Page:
Eleanor Friedberger's solo debut, Last Summer, came out two summers ago. It was a ruminative 90 minutes of pop songwriting filtered through a lens of prog-funk that took a few listens to warm up to. By comparison, Personal Record sounds almost like radio-pop. It's downright jaunty, as if Friedberger were scoring her own dance-party episode of Sesame Street.
What's most exciting about Personal Record is how effortlessly it manages to merge the sounds of early-1960s Brill Building pop with the progressive rock of the 1969-1976 era. "She's a Mirror" is a girl-group hit that never was, yet contains strains of Jethro Tull (especially in all the lyrical references to the "lunar eclipse" and "mounds" located out in "no man's land"). "Today was perfection, the axis of bliss/ I was calm in your arms, waiting for the kiss," Friedberger sings on "Tomorrow Tomorrow," stealing the words right out of the Shirelles' mouths. But Shirley Owens never rambled like a priestess-cum-pillhead reading aloud from her poetry journal. Friedberger's lyrical persona is still her most annoying characteristic, even when it's endearing. "She was wearing a pair of overalls/ So I sang 'Come On, Eileen,'" she tells us on "When I Knew," thereby rhyming "Eileen" with "Halloween" from a previous line. It's all a bit much. I mean, there's an oboe solo on a song called "I Am the Past."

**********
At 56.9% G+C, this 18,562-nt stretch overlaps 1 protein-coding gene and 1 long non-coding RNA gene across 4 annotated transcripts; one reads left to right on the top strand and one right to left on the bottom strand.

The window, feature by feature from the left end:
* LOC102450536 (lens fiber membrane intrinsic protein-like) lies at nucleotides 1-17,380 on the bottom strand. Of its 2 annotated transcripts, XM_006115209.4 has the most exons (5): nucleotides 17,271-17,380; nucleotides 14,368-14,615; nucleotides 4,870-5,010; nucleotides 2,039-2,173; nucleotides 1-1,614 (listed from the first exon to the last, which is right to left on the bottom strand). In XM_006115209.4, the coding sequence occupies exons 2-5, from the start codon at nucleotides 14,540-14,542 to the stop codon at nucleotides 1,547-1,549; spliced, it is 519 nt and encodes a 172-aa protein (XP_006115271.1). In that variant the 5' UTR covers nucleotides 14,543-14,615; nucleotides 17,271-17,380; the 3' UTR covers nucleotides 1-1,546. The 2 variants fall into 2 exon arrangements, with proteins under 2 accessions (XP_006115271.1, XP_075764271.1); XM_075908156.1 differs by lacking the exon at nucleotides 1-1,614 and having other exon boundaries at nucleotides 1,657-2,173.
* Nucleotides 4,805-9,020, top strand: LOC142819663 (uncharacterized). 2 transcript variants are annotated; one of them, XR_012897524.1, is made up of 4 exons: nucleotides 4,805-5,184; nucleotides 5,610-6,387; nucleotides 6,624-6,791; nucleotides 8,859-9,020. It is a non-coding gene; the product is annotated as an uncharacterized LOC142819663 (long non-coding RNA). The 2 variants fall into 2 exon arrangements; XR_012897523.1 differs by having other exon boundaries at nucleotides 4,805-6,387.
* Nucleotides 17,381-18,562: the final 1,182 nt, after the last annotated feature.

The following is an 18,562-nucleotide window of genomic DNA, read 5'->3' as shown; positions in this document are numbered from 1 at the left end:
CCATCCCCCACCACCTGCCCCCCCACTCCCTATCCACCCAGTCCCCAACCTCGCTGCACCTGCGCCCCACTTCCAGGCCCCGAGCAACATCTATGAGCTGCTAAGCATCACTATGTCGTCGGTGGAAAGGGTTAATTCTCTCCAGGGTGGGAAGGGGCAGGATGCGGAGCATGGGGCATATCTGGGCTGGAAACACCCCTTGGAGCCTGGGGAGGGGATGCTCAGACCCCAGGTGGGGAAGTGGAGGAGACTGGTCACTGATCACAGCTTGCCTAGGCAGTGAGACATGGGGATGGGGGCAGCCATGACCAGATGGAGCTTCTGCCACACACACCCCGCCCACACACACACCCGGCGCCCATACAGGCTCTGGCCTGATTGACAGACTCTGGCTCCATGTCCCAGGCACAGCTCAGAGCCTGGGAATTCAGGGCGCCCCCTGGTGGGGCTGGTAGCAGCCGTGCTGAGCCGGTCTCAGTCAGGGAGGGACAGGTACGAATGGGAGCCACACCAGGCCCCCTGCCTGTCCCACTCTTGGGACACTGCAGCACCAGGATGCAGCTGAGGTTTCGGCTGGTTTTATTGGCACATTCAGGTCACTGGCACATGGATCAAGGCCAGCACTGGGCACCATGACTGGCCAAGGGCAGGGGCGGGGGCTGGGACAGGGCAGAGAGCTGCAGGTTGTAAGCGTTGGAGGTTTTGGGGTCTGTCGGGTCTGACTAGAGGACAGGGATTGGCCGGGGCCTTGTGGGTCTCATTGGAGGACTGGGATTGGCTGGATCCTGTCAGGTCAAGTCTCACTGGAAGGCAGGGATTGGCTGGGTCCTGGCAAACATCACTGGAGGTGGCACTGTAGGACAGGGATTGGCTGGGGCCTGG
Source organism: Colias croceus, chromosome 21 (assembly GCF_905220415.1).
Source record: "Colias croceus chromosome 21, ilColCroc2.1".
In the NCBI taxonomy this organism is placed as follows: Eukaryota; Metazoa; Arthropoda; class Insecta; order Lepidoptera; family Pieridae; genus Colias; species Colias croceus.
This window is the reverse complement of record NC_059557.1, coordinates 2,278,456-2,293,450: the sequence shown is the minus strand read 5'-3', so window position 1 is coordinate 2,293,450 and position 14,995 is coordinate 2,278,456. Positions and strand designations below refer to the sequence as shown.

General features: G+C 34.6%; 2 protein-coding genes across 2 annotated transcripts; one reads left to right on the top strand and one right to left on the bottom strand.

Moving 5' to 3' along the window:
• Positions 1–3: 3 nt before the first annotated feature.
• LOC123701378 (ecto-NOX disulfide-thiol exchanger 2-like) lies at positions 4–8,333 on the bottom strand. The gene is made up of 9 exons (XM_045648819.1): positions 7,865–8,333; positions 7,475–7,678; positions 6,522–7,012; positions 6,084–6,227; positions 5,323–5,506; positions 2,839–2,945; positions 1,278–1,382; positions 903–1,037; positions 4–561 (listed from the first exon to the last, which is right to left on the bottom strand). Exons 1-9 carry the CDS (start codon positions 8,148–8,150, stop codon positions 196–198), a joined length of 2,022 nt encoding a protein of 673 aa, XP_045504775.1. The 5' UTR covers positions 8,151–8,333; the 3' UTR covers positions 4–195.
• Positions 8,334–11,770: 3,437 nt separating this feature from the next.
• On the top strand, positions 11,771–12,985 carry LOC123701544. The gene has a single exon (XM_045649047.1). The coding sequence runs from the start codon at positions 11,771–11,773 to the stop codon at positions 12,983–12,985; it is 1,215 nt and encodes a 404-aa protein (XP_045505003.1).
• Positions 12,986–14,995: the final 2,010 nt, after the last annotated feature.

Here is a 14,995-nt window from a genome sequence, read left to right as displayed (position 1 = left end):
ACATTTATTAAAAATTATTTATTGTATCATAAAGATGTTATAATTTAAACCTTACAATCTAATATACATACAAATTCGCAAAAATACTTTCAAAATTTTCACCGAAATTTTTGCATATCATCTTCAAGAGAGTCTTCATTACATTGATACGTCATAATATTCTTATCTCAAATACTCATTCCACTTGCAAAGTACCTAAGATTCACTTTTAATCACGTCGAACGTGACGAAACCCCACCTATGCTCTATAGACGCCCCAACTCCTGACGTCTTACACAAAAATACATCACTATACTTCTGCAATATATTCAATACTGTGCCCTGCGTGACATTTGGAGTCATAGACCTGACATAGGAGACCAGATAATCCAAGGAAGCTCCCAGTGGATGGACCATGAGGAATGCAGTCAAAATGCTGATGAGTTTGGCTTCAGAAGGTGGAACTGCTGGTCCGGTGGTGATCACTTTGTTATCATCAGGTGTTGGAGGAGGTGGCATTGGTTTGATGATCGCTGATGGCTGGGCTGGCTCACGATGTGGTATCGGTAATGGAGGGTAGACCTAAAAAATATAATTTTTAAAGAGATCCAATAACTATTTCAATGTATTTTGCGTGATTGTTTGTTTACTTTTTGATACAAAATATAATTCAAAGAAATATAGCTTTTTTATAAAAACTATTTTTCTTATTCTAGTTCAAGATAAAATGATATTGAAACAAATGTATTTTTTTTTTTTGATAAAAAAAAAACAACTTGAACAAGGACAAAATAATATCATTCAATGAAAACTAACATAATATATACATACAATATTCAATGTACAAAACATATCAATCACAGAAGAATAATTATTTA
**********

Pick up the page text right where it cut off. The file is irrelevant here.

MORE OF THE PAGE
But despite her tics, Friedberger is good company and she's made another lovely record full of excess and charm just in time for summer.